As a founder member of Mystery Women in 1997, promoting Crime Fiction has always been my passion.
Following the closure of Mystery Women, a new group was formed on 30th January 2012 promoting crime fiction.
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by Quercus, 13 November 2015. ISBN: 978-0-5738-771-4
Professor Kristian Storm was
fighting to get his controversial research results accepted. He’s proved that a
particular vaccine actually increases deaths from other diseases ... but then
he shreds his work and hangs himself. Everyone’s willing to accept his death as
suicide except former detective Soren Marhauge and Storm’s assistant Marie
substantial book gives you two separate crime stories in one: the search for
Storm’s killer and the inside workings and secrets of Marie’s family. The
third-person narration centres on Soren and Marie, and at times this can be
slightly confusing, as you go back in time to find out, for example, what Soren
was doing while you followed Marie. Both are absorbing characters, and by the
end of the novel you’ve come to know them really well. Soren has been persuaded
to take promotion, and is bitterly unhappy in his desk job, and worried about
his relationship with his tempestuous girlfriend. Marie is recovering from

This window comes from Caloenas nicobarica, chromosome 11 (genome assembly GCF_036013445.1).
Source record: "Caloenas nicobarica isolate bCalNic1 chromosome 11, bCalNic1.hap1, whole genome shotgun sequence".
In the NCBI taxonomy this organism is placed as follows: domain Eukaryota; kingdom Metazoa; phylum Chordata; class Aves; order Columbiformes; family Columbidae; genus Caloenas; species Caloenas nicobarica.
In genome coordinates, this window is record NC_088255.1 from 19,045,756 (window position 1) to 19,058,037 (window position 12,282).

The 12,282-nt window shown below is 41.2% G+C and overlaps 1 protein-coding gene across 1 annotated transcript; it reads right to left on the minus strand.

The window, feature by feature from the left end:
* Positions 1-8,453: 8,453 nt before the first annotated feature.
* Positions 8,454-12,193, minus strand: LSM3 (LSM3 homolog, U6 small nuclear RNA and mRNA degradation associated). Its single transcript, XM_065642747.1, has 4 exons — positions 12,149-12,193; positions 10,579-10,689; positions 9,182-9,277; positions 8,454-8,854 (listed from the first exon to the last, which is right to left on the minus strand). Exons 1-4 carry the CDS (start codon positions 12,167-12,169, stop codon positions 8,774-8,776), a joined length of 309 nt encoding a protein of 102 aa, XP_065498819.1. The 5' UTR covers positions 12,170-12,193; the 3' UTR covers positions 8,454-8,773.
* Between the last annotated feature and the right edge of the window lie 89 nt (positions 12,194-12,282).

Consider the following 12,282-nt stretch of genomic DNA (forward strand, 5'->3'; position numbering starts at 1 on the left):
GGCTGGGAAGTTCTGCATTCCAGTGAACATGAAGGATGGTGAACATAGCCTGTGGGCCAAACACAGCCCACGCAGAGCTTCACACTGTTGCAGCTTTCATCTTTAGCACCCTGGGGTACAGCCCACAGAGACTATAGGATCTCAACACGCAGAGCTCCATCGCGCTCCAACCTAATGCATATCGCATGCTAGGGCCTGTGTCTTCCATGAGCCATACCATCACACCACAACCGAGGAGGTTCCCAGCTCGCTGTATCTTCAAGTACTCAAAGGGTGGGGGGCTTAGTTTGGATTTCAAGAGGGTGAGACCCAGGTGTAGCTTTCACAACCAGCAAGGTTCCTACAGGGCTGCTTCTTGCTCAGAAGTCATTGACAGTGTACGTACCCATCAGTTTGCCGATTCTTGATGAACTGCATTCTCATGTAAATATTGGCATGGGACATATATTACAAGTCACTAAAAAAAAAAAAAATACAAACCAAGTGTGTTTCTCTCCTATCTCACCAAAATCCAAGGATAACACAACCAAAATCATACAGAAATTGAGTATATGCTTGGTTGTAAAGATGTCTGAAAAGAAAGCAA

breast-cancer, and is surrounded by a dysfunctional family, who have never
recovered from the childhood death of her twin brother. Soren and Marie each
have a young child, and these scenes were touchingly handled. The plot is
involved, with a number of surprising twists and turns, and the scientific
background of vaccine research in the developing world interesting and clearly
good cosy. This novel is the sequel to The
Dinosaur Feather, which is referred to during the book, so if you’re
looking for a new Danish author to try, you might like to start with that one.
Sissel-Jo Gazan is a biology graduate from the University of
Copenhagen. The Dinosaur Feather was her breakthrough novel, having sold in
sixteen countries and named the Danish Novel of the Decade. It is followed up
by The Arc of the Swallow, which won the Danish Readers Book Prize in 2014. She
lives in Berlin.
Marsali Taylor grew up near Edinburgh, and came to Shetland as a
newly-qualified teacher. She is currently a part-time teacher on Shetland's
scenic west side, living with her husband and two Shetland ponies. Marsali is a
qualified STGA tourist-guide who is fascinated by history, and has published
plays in Shetland's distinctive dialect, as well as a history of women's
suffrage in Shetland. She's also a keen sailor who enjoys exploring in her own
8m yacht, and an active member of her local drama group.Marsali also does a regular monthly column
for the Mystery People e-zine.